However it is a hundred million dollar fact, always and ever due to recognize, that clinicians with minimal, if any, training in basic science can no longer communicate with basic scientists who, while technologically skilled, have little or no understanding of clinically relevant questions and problems. It is therefore trainees in dermatology and practicing dermatologists must have definite exposure to basic science in a way that allows them to understand fundamental principles of biology as well as the scope and power of new technologies and their translation into clinical medicine. It is therefore, strongly recommended to study and practice cosmetic dermatology always as an 'add on to study and practice of general dermatology. This approach, in fact, serves best to the quality of study and practice, as also, integrates well both general dermatology and cosmetic dermatology. Dr Werchester William Phillip, a renowned dermatologist and Assistant Clinical Professor of Medicine/ Dermatology of University of Washington ,in Seattle, in the year 2008 gave an in depth perspective about how best to integrate the practice of general dermatology to cosmetic dermatology. According to him there are 4 levels of cosmetic office practices. Level 1 is essentially a noncosmetic practice. This is the traditional disease-based medical dermatology or skin-cancer surgery practice. Level 2 means that there is a minor focus on cosmetic dermatology; this may be a limited number of procedures on a limited number of days of the week, or clinic hours that are devoted to cosmetic practice. This practice (which we sometimes call the evolving or the transitional practice in cosmetic dermatology) is one that typically will devote resources and collect revenues that show cosmetic dermatology to represent 25% or less of the practice. A level-3 practice is what we would call a blended or integrated dermatology practice; it is one in which there is a relative balance between the disease- and the desire of the patients in terms of days per week, number of patients seen, and revenue. These are moving definitions and working definitions, but the level-3 practice generally is highly evolved in cosmetic practice but still performs a great deal of noncosmetic, diseasebased medical and surgical dermatology. A level-4 practice is one in which there is really an abandonment of any kind of disease- or insurance-based reimbursement. It is completely and solely a cosmetic dermatology practice. In fact, in this practice they may not even offer any disease-based treatment. These practices may be solely dermatology, in a medispa setting, or may be integrated with plastic surgery.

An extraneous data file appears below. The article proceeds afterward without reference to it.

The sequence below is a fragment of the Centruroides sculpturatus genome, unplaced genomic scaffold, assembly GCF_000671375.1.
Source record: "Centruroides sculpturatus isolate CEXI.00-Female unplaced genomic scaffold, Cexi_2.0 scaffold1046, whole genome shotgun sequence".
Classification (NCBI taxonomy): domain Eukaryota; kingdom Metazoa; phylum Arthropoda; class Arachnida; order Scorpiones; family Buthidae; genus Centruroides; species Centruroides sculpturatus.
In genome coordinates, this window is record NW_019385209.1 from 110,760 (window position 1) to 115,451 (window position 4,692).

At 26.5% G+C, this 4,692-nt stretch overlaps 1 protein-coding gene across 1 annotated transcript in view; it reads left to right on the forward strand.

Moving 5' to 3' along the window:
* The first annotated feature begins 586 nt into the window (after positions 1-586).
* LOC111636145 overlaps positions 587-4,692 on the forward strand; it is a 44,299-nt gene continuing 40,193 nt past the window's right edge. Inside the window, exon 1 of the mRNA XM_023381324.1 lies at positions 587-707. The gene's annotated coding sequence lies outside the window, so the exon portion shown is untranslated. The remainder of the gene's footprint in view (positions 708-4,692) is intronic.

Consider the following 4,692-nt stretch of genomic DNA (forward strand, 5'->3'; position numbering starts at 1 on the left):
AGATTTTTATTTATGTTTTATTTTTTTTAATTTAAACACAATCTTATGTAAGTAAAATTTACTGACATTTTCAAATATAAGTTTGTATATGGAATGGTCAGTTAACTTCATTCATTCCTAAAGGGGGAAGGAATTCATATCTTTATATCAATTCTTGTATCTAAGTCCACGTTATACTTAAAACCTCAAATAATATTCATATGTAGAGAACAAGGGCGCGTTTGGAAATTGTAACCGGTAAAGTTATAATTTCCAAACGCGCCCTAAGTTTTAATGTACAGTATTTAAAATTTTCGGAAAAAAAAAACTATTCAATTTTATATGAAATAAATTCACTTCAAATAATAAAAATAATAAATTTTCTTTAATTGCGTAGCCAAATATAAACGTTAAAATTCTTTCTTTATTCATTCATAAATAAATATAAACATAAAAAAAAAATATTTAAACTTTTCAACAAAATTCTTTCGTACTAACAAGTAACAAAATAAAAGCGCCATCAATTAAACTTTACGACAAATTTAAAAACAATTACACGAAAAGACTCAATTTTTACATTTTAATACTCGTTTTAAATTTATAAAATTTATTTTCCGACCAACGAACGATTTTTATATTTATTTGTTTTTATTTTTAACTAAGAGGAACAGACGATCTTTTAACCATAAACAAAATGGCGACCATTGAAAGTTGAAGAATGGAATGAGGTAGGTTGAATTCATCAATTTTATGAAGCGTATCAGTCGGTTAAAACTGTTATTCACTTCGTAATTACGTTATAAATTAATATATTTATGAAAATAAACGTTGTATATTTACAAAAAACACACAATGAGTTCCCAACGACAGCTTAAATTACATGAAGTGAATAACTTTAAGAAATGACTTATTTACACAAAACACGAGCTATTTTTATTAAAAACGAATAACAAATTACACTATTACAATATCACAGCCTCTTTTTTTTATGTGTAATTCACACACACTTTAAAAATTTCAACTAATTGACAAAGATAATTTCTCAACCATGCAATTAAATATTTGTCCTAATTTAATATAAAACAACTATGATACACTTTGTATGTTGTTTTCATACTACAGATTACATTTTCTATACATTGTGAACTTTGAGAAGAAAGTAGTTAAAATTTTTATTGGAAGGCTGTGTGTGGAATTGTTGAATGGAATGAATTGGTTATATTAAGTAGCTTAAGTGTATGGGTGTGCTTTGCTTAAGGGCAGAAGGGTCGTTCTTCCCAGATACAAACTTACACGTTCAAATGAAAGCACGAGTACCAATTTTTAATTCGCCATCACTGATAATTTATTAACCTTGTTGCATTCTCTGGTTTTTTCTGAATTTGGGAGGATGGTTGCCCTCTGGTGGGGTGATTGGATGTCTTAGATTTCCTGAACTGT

Dr. Werchester found that the majority of dermatology practices that experience a great deal of success from a practice achievement standpoint are level 2 to level 3. That is, they have some limited focus in cosmetic dermatology, or they have a very integrated blended schedule of patients and procedures that are offered.
We at our clinic also have adopted a level 1 to level 2 integration of general dermatologic to a cosmetic dermatologic practice.